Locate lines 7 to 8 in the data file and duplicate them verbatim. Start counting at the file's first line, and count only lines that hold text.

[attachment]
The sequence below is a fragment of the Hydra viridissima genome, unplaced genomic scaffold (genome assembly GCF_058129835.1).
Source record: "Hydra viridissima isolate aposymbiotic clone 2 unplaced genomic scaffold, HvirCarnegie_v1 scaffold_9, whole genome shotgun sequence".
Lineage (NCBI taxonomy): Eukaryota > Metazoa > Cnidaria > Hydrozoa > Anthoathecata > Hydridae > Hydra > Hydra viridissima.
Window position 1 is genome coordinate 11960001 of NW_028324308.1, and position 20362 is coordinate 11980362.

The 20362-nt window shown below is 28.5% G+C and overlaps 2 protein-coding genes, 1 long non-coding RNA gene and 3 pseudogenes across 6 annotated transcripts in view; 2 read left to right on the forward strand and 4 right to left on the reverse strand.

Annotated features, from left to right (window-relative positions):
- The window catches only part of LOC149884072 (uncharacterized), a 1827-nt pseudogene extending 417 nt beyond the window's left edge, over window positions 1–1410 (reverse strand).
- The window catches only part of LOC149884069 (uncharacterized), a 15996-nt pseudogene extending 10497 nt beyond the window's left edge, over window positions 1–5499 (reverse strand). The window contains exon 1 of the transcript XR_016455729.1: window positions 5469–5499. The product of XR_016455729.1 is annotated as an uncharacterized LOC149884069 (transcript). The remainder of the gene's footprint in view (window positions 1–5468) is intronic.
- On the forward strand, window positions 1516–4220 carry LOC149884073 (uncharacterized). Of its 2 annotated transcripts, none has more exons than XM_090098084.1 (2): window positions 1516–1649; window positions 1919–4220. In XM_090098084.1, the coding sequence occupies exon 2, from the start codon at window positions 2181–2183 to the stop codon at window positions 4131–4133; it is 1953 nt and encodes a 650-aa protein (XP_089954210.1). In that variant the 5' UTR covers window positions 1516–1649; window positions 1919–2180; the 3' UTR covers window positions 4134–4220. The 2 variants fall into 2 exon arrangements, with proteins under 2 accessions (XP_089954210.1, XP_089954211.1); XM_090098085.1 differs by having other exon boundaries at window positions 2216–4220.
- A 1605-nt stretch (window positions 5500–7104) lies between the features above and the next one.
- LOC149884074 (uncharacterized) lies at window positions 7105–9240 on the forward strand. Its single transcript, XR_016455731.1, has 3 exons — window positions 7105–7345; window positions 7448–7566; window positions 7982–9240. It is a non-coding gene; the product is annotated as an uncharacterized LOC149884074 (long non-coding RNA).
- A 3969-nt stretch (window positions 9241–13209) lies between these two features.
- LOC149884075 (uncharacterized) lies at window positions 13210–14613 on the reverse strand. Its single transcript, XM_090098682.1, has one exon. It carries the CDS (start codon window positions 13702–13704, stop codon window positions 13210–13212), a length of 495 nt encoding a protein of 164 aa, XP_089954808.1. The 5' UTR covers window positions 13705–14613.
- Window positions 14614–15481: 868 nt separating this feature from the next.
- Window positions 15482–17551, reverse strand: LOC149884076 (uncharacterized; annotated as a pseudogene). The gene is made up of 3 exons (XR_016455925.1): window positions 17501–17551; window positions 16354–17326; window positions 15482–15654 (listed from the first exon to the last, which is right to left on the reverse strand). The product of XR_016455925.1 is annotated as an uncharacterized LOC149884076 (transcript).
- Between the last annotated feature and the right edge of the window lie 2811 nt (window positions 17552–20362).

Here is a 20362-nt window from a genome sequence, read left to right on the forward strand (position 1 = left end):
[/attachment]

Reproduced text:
- The window catches only part of LOC149884072 (uncharacterized), a 1827-nt pseudogene extending 417 nt beyond the window's left edge, over window positions 1–1410 (reverse strand).
- The window catches only part of LOC149884069 (uncharacterized), a 15996-nt pseudogene extending 10497 nt beyond the window's left edge, over window positions 1–5499 (reverse strand). The window contains exon 1 of the transcript XR_016455729.1: window positions 5469–5499. The product of XR_016455729.1 is annotated as an uncharacterized LOC149884069 (transcript). The remainder of the gene's footprint in view (window positions 1–5468) is intronic.